Shuteye: Animals and Sleep
Dog-tired.Cat nap. Let sleeping dogs lie. It’s idiomatic, and axiomatic: Our pets are sleep experts.
What else are they going to do all day? 1 in 1.49 (67%) pet cats is allowed to sleep in its owner’s bed, and they sure put those beds to good use: felines sleep around 12 hours a day. Dogs love their Z’s too, and may sleep anywhere from the floor (1 in 8.37) to a dog house (1 in 7.29) to the top of its owner’s bed (1 in 6.24) to its own doggy bed (1 in 8.6). Can any other creatures in creation sleep as much as our pets do?
They sure can, and then some. Maybe armadillo-tired and bat-napping simply don’t have the same cachet—they don’t trip off the tongue too well, either. But those animals sure can snooze.
In the animal kingdom, the bat and the armadillo are sleep’s ultimate virtuosos. Both sleep between 18 and 20 hours a day. The bat is well known for its sleep habits—bats sleep upside-down, after all, and only emerge at night—but the armadillo? What makes it so sleepy? Animal researchers don’t quite know, though it may be a defensive behavior: Armadillos tend to be solitary, and without the benefit of a protective herd, the next best thing seems to be crawling into a burrow and sleeping... and sleeping... and sleeping....
Another benefit of being conscious a mere four hours a day is a strong immune system. Scientists have found that the animals that sleep the most per day have up to six times as many immune cells, and 24 times fewer parasites, than those who sleep the least. Sleep also allows for the conservation of energy, and gives the body the best chance to repair itself.
So do all creatures sleep? It’s a simple question—and remarkably difficult to answer. Not only can it be difficult to tell (e.g., when is a cockroach asleep?), but sometimes even defining what constitutes sleep can be tricky. An animal may be at rest, but fully conscious. Conversely, some animals hibernate for months at a time, which, believe it or not, is not the same as sleeping. Some fish are thought to never fully fall asleep, if only because of the need to move forward to bathe their gills with fresh oxygen—although no one knows for sure.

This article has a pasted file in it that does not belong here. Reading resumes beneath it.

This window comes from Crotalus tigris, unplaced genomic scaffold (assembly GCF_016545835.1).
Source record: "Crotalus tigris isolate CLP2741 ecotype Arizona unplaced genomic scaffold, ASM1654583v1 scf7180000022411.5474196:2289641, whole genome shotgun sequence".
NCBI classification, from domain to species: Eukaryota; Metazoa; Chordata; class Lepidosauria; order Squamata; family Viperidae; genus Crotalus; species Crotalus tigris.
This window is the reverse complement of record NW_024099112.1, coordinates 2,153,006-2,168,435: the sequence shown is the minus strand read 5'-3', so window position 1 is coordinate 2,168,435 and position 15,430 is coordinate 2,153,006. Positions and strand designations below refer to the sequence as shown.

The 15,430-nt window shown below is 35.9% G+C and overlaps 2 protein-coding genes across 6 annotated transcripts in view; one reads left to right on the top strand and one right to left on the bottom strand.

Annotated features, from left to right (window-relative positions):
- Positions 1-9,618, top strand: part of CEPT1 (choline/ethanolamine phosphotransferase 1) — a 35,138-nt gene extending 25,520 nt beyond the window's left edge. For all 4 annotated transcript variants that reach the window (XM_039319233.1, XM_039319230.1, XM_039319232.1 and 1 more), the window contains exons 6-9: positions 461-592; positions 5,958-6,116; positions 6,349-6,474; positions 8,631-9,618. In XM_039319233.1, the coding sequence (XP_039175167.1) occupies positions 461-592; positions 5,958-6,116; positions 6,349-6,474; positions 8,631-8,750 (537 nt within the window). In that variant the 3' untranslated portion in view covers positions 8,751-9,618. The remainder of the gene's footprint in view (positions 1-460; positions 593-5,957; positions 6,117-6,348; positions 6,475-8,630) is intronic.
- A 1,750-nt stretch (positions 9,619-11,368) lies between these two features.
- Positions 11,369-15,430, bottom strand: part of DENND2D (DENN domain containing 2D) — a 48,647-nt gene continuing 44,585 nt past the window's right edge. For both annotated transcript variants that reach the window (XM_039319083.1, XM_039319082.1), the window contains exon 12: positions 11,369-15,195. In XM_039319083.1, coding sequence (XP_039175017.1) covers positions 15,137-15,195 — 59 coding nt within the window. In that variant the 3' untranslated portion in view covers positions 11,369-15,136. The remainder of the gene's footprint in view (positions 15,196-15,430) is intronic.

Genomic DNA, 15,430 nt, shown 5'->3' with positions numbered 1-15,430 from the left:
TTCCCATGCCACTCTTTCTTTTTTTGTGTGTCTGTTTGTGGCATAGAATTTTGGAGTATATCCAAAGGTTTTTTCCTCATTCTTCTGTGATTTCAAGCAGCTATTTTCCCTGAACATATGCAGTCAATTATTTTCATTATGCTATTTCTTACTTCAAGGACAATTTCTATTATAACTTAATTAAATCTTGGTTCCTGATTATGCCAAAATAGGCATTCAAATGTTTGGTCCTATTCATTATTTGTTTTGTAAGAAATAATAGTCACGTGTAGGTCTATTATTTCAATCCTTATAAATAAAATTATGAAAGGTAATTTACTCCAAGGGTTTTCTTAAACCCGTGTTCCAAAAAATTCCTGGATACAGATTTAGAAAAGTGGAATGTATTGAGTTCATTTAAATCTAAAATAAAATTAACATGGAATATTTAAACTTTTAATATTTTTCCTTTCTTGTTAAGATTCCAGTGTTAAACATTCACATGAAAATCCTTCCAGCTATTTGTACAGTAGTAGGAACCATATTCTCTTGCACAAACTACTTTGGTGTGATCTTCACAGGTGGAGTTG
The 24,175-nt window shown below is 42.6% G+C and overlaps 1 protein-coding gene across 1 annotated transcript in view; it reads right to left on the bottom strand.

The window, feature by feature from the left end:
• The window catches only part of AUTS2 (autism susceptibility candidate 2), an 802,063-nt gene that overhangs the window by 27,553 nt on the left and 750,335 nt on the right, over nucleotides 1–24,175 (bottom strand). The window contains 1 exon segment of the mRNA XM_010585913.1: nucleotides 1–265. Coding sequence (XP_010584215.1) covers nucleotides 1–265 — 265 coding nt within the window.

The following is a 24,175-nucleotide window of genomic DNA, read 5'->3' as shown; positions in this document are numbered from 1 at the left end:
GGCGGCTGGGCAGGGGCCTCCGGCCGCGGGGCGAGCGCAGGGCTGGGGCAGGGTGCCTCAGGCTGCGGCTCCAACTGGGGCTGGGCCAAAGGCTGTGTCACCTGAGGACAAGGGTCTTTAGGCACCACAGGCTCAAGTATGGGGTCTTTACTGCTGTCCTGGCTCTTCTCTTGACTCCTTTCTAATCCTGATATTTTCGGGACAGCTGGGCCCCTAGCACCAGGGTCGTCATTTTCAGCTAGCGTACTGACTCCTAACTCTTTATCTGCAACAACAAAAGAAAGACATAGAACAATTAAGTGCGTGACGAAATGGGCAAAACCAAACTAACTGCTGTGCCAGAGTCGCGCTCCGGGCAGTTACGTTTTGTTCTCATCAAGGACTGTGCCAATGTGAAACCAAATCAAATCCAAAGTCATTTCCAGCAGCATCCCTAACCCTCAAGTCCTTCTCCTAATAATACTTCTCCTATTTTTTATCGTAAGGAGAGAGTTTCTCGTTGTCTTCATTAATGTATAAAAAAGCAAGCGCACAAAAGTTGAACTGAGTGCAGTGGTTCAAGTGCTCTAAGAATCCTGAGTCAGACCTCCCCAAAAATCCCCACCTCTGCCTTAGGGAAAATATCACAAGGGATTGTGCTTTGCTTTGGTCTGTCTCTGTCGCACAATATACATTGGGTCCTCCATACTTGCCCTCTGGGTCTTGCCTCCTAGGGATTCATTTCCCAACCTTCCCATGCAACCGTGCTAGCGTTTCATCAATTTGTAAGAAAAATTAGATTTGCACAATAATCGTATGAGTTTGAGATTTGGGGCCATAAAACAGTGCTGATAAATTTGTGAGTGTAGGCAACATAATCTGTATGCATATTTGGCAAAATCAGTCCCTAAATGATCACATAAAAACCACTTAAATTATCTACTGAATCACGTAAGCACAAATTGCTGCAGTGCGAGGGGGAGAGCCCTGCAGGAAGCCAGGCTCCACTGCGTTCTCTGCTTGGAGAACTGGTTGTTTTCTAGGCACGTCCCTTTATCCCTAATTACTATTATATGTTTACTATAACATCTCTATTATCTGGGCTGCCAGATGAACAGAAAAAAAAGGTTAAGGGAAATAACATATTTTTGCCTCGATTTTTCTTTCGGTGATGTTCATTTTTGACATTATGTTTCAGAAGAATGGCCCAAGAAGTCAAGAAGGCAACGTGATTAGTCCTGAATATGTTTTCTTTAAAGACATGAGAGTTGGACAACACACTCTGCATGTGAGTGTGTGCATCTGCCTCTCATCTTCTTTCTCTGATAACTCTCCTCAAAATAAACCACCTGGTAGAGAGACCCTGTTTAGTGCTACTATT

Many aquatic mammals and birds have evolved a peculiar adaptation which the average college student would kill for come exam time. They sleep only half a brain at a time. The scientific term for this is unihemispheric slow-wave sleep, and it means that at any one time the animals are always at least half awake. They literally sleep with one eye open. Dolphins, whales, and some seals likely evolved this ability in order to be able to sleep without drowning. Ducks, on the other hand, seem to have developed it in order to evade predators.
Even animals that completely fall asleep seem be able to get by on very little shuteye. Cows don’t need more than four hours a day. Horses need even less: They get about three hours, much of it on their feet. (They lie down only for REM sleep, the phase when muscles go limp.) The gold star for staying awake goes to the giraffe. Among Earth’s mammals, the tallest also requires the least sleep, between ten minutes and two hours a day.
For most creatures, total sleeplessness is fatal; in laboratory tests, rats do not survive more than a few weeks without sleep. The longest sleepless stretch ever survived by a human, under medical supervision, is 11 days: Randy Gardner, a 17-year-old Californian, spent 264 hours awake with no stimulants of any kind. By day four, he’d begun hallucinating that he was a running back for the San Diego Chargers.
While there is no ideal amount of sack time—virtually all authorities on sleep simply recommend getting enough not to be sleepy—few adults, only 1 in 12.82, sleep less than six hours on most nights. We need our slumber, and our pets—from puppies to parrots to pot-bellied pigs—need it too.
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